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A virus enemy of pollution

The lockdown of the emergency health crisis seems to have led to a partial reduction in greenhouse gas emissions.

by Stefano Bevacqua
01 July 2020
3 min read
by Stefano Bevacqua
01 July 2020
3 min read

The Covid-19 experience generated a great deal of information from attempts to measure its unprecedented effects on the planet. One example is trying to understand whether the spread of the virus has indirectly improved air quality in large, urban areas. This would be a direct consequence of the lockdown, which would have contributed to a reduction in atmospheric emissions, especially particulate matter and nitrogen oxide.

Hard to encode data

The production of CO2 has increased almost constantly over the last 20 years, at an average global rate of 1% every 12 months. 2008 was the only, temporary exception to this. The change has not happened everywhere in the same way. Developed countries who have taken the right course have seen a decrease in greenhouse gas emissions, mainly due to renewables and more efficient use of energy. In the fastest growing economies, among which China and India are out in front, renewables are not replacing fossil fuels, but are used in addition to them. From a global perspective, we could imagine a drop in climate changing gas emissions, especially CO2, corresponding to the drastic halting of a significant part of industrial and transport activities due to coronavirus. Measuring this is not easy though. It is usually done by measuring energy consumption in different countries, taking the amount of fossil fuel used as a guideline. The International Energy Agency are responsible for providing the data and it usually takes about six months to collect, verify and process them, to ensure that they are reliable. As such, their data for 2019 will be available in the middle of this summer and the same time frame would be expected for data relating to the period of the 2020 pandemic.

Confinement indexes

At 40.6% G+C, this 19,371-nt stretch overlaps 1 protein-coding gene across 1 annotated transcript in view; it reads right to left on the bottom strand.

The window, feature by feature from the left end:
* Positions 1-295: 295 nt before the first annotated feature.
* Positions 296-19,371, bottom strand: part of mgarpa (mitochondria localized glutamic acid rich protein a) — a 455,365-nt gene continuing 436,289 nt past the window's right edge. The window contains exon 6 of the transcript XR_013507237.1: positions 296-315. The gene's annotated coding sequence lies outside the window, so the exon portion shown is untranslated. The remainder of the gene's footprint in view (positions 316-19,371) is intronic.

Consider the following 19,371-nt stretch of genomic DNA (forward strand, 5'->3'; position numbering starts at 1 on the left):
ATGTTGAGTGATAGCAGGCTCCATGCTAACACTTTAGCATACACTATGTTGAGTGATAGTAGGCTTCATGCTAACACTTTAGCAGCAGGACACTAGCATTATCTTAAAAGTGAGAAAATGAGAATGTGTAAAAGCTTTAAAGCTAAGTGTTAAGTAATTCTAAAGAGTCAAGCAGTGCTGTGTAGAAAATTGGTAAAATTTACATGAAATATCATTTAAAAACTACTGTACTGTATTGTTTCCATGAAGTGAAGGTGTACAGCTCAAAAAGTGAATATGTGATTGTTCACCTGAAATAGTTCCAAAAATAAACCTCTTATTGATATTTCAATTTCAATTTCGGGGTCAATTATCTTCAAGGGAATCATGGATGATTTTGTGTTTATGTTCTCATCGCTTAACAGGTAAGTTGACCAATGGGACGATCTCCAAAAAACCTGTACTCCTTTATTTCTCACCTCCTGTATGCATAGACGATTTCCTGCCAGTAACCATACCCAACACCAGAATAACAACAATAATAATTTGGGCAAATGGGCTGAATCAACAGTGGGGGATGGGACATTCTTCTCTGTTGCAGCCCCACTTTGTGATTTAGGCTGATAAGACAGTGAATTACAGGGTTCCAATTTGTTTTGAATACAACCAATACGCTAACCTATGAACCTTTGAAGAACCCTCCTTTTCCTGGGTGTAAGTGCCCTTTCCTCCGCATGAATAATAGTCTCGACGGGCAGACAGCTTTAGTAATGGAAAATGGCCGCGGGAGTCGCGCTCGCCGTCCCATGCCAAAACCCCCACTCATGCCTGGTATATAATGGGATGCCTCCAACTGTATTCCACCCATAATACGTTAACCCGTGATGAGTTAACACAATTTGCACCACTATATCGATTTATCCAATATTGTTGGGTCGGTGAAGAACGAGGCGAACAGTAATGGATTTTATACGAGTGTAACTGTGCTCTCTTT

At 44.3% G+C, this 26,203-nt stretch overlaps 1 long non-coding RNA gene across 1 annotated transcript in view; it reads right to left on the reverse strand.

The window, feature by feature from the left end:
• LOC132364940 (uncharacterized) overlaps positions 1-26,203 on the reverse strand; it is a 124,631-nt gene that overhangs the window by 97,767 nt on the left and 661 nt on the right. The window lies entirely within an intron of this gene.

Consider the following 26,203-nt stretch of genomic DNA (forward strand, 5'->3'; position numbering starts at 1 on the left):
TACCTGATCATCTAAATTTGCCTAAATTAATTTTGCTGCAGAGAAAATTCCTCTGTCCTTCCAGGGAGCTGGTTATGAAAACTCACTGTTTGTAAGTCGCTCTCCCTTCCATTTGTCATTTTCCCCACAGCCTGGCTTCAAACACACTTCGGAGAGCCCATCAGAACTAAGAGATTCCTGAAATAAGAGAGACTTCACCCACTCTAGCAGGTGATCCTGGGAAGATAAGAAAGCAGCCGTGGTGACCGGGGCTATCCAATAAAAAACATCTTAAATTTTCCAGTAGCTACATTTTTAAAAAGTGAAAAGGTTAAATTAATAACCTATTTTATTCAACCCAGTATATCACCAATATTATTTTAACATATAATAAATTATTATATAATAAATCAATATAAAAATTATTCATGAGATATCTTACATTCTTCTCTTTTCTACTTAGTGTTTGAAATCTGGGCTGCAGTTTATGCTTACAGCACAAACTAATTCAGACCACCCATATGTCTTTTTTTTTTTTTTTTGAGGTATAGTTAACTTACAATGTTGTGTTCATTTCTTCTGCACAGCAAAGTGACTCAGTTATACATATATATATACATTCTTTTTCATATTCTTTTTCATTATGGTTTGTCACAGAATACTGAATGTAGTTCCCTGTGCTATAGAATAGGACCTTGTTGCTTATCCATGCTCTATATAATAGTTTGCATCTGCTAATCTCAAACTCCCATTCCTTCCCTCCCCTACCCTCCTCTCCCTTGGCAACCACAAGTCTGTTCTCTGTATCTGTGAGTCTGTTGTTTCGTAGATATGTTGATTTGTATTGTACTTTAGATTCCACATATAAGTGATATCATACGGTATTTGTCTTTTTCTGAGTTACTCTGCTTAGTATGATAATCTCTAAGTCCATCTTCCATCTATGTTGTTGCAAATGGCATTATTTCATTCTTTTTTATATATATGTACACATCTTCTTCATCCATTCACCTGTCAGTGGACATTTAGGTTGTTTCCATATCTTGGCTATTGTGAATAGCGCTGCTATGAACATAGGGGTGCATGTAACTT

An alternative approach is needed to attempt to estimate the effects of the coronavirus emergency. One example is from the University of East Anglia, in Norwich. Instead of starting with energy consumption, the researchers looked at data on economic activity and electricity consumption, identifying six sectors that are particularly significant in terms of carbon dioxide emissions: electricity production, industry, surface transport, public services, residential and aviation. Information from 69 countries, including most of China, was compared to the different confinement policies adopted to deal with the pandemic. A confinement index was generated: zero for countries that did not implement restrictions; one for countries that only isolated ill people; two for countries that closed their borders, schools and public places, but not businesses; three for countries that imposed strict restrictions, where most production and commercial activity stopped and people were in lockdown.

Lockdown vs. emissions

The results of processing the data are surprising. On a European level, there was an estimated 26% reduction in CO2 emissions in the February-April period, with peaks of over 30% in France, Spain and Italy where stringent lockdowns were in place. Globally, confinement policies were not the same everywhere and did not happen at the same time. The overall estimated emission reduction was lower, but was still around 7.5%, with a peak of 17% in the first week of April. To put this into perspective, the drop in CO2 emissions during the 2008-2009 crisis was only 1.5 percentage points.

We don’t know how reliable these data are. It will be a year before we can compare them to the official data from the Energy Agency, in the meantime we can only verify their adequacy by comparing them to other similar studies. One from the French climate research laboratory in Gif-sur-Yvette, for example, showed fairly similar numbers. In summary, we would have happily done without the virus, but it has given us a modest and temporary benefit: a cleaner environment.